When teams are new to Slack, they often use it solely as a communication channel. It quickly becomes the place to talk about current projects, plan the upcoming weekend, and remind the team when coworkers are going to be out of the office.
And sure, conversing in Slack like this helps keep everyone in the know, but you’ll find the everyday utility of Slack is much higher when you use it for collaboration. That starts with migrating common work tasks into your workspace—and what’s needed more frequently than feedback?
To make feedback requests go faster and smoother, here are a few ways teams can ask for it, and obtain approvals, straight from Slack.
Lightweight feedback that’s as quick as a tweet
Getting sign-off on small deliverables doesn’t have to be an extensive, formal process. For any company with a social media presence, simply sharing proposed tweets and asking for feedback in a #social-media channel is an easy solution. Ask for changes or rewrites in a thread, and count getting a 👍reaction from a manager as approval to post. Once you start using this kind of lightweight process to get a few eyes on work before it goes out, you might find yourself asking for feedback and approvals more often when they’re quick and easy each time in Slack.
Approving mockups with your design team
If you’ve ever worked with designers, you know the typical cycle for most design projects. There’s a design brief outlining the work needed, and then there are initial mockups that are discussed and further finessed into the final deliverables.
It’s easy to move that process into Slack. Create a #design-briefs channel, where you can pin a sample design-brief document outlining all the information the team would need to consider with a new request. Ask people to copy the sample and upload and post their new brief in the channel, where design managers can review it, request necessary clarifications in a thread, approve it, and schedule the work with design staff.
Reviewing mockups is a simple process in Slack. Mockups can be posted to group direct messages with everyone involved, posted in design channels, or posted in a channel set aside for a project. Mockup reviews can be discussed in threads, where everyone can leave comments on any tweaks they’d like to see. Approvals can happen in messages or even with a quick ✔ emoji reaction to move a mockup to the next round.
After all the design iterations are complete, final deliverables can be uploaded to appropriate channels, where the team can take the work and incorporate it into their project.
Cooperating on your codebase
We frequently see software development teams use Slack channels to discuss issues and approaches around projects in the general sense, while sticking with built-in tools in their code repositories and version control systems to track bugs, issues, and updates.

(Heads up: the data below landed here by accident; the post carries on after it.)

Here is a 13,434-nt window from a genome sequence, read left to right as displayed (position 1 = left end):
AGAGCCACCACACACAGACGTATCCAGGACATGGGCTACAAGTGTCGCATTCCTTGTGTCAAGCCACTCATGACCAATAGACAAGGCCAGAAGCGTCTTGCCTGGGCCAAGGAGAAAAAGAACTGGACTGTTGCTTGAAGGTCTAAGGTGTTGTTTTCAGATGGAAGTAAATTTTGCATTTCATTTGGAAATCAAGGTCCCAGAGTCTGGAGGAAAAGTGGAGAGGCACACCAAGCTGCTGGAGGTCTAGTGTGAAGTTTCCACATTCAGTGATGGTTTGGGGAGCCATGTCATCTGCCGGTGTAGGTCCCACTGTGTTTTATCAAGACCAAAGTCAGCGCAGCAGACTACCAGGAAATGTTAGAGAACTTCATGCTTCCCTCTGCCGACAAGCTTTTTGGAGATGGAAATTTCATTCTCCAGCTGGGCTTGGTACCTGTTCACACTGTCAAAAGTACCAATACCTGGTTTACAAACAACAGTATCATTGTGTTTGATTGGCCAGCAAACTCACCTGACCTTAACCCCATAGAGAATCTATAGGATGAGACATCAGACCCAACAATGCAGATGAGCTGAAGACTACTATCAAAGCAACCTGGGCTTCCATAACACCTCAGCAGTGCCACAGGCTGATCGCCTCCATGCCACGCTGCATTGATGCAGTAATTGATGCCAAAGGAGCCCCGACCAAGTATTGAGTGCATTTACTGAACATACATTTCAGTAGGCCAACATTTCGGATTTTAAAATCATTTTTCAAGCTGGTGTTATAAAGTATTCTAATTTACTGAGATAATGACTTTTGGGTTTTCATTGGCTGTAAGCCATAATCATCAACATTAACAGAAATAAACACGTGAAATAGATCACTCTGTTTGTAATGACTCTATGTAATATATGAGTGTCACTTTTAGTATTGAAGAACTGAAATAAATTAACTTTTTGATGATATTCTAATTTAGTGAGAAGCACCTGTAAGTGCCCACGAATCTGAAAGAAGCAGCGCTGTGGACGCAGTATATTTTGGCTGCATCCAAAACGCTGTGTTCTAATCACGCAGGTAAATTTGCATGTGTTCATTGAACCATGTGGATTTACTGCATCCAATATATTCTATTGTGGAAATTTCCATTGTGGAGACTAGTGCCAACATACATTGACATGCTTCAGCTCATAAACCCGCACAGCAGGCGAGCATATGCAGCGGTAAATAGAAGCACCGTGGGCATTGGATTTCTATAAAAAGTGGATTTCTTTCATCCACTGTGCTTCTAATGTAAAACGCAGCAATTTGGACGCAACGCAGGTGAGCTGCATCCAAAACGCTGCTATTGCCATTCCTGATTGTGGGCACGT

Many such tools can report back into Slack, keeping a whole team up to date. For example, GitHub’s app for Slack can alert team members when new pull requests are made, when issues are closed, and when code is ready to deploy. The developer apps category of the Slack App Directory has dozens of other popular options, including BitBucket, Jira, Jenkins, and more.
Collaborating on slides for your next big presentation
The next time your team has a big presentation coming up, try using a Slack channel to organize the high points, give feedback, and suggest new slides together.
Google Drive’s bot can let you know when others make comments, changes, and suggested edits to your Google Slides documents while also furnishing previews whenever the slides are shared in Slack. Channels and threads are where you can discuss larger topics surrounding a presentation and brainstorm any new slides needed. When the work is finalized and ready for the big day, sharing your final Google Slides in-channel means there won’t be multiple versions to keep track of, nor files to lose, plus the slides will be available in search when anyone needs to reference them in the future.
Editorial teams streamlining their storytelling
The work of content teams is a natural fit for Slack, especially when you consider that regular publishing requires several rounds of feedback at multiple points in the process.
This very post started as a pitch in a #content-pitches channel, where the idea was discussed and fleshed out and then approved and scheduled on a publishing calendar. A Google Doc draft of this post was added to our #content-blog channel, where an editor and a copy editor took passes on it.
Artwork was arranged in a #content-art-direction channel, where a freelance artist posted several ideas as quick sketches before a favorite was picked and the artist uploaded his final version days later. Once everything was ready, our content manager scheduled its publication in the aforementioned blog channel, sharing a link to preview it on a staged server.
Shared channels with outside agencies and firms
Once your team has gotten the hang of it, getting approvals and feedback on work can extend to others beyond your company. Shared channels in Slack let you create a channel that bridges two different workspaces, making it possible, for example, to have your company’s architect upload blueprints and drawings in a #construction-project channel. You can collaborate with a design firm on your company’s new logo in a shared channel, where various ideas and rounds of mockups can be shared and tweaked before being finalized and delivered.
Slack is great at being a light and fast way to communicate with people, but, like a Swiss Army knife, it’s also flexible enough to be used in multiple ways. Once you start moving more of your work into Slack, you’ll find that the same ease of use and speed benefits from communication will extend to other operations.